15 When people feel that their inputs are fairly rewarded by outputs (the fairness benchmark being subjectively perceived from market norms and other comparable references) then generally they are happier in their work and more motivated to continue inputting at the same level. If they feel, however, that their ratio of inputs to outputs is less beneficial than the ratio enjoyed by referent others, then they become demotivated in relation to their job and employer. Subtle variables play an important role for the feeling of equity. Just the idea of recognition for the job performance and the mere act of thanking the employee can cause a feeling of satisfaction and therefore help the employee feel worthwhile and have more outcomes. Generally the extent of demotivation is proportional to the perceived disparity with other people or inequity, but for some people just the smallest indication of negative disparity between their situation and other people's is enough to cause massive disappointment and a feeling of considerable injustice, resulting in demotivation, or worse, open hostility. Some people reduce effort and application and become inwardly disgruntled, or outwardly difficult, recalcitrant or even disruptive. Other people seek to improve the outputs by making claims or demands for more reward, or seeking an alternative job. Mechanisms Equity Theory identifies four mechanisms for (de)motivation:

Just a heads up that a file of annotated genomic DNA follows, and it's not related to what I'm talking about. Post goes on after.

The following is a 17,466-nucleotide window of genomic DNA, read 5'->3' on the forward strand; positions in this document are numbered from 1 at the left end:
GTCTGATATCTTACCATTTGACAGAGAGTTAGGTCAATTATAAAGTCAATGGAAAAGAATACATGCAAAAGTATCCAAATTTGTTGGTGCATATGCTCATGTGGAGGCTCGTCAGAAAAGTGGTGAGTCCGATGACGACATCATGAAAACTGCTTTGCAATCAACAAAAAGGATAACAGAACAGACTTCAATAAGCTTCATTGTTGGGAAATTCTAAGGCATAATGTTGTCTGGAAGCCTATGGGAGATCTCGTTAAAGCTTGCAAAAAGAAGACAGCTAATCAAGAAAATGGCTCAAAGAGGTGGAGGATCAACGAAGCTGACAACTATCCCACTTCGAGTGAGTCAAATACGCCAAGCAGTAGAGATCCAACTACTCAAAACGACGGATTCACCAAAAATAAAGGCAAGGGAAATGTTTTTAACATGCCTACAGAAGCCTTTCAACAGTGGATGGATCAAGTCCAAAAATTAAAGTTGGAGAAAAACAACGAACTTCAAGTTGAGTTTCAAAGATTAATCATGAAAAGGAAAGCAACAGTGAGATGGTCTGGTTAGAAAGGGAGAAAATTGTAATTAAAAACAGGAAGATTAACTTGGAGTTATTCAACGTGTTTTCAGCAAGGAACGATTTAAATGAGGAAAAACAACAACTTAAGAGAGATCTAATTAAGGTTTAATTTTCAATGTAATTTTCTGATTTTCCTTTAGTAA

16 1. Individuals seek to maximize their outcomes (where outcomes are defined as rewards minus costs). 2. Groups can maximize collective rewards by developing accepted systems for equitably apportioning rewards and costs among members. Systems of equity will evolve within groups, and members will attempt to induce other members to accept and adhere to these systems. The only way groups can induce members to equitably behave is by making it more profitable to behave equitably than inequitably. Thus, groups will generally reward members who treat others equitably and generally punish (increase the cost for) members who treat others inequitably. 3. When individuals find themselves participating in inequitable relationships, they become distressed. The more inequitable the relationship, the more distress individuals feel. According to equity theory, both the person who gets too much and the person who gets too little feel distressed. The person who gets too much may feel guilt or shame. The person who gets too little may feel angry or humiliated. 4. Individuals who perceive that they are in an inequitable relationship attempt to eliminate their distress by restoring equity. The greater the inequity, the more distress people feel and the more they try to restore equity. In the workplace Equity Theory in business introduces the concept of social comparison. Employees who perceive inequity will seek to reduce it, either by distorting inputs and/or outcomes in their own minds ("cognitive distortion"), directly altering inputs and/or outcomes, or leaving the organization. Thus, the theory has wide- reaching implications for employee morale, efficiency, productivity, and turnover. It also explains why people can be happy and motivated by their situation one day, and yet with no change to their terms and working conditions can be made very unhappy and demotivated. They might learn that a colleague (or worse: an entire group) is enjoying a better reward- to- effort ratio. It shows why and how full- time employees will compare their situations and input- to- output ratios with part- time colleagues. These probably earn less, however it is the ratio of input- to- output - reward- to- effort - which counts. If the part- timer is perceived to enjoy a more advantageous ratio, it will have a negative effect on the full- timer's sense of Equity, and with it, their personal motivation. How to motivate people using Equity Theory Equity Theory reminds us that people see themselves and crucially the way they are treated in terms of their surrounding environment, team, system, etc - not in isolation - and so they must be managed and treated accordingly.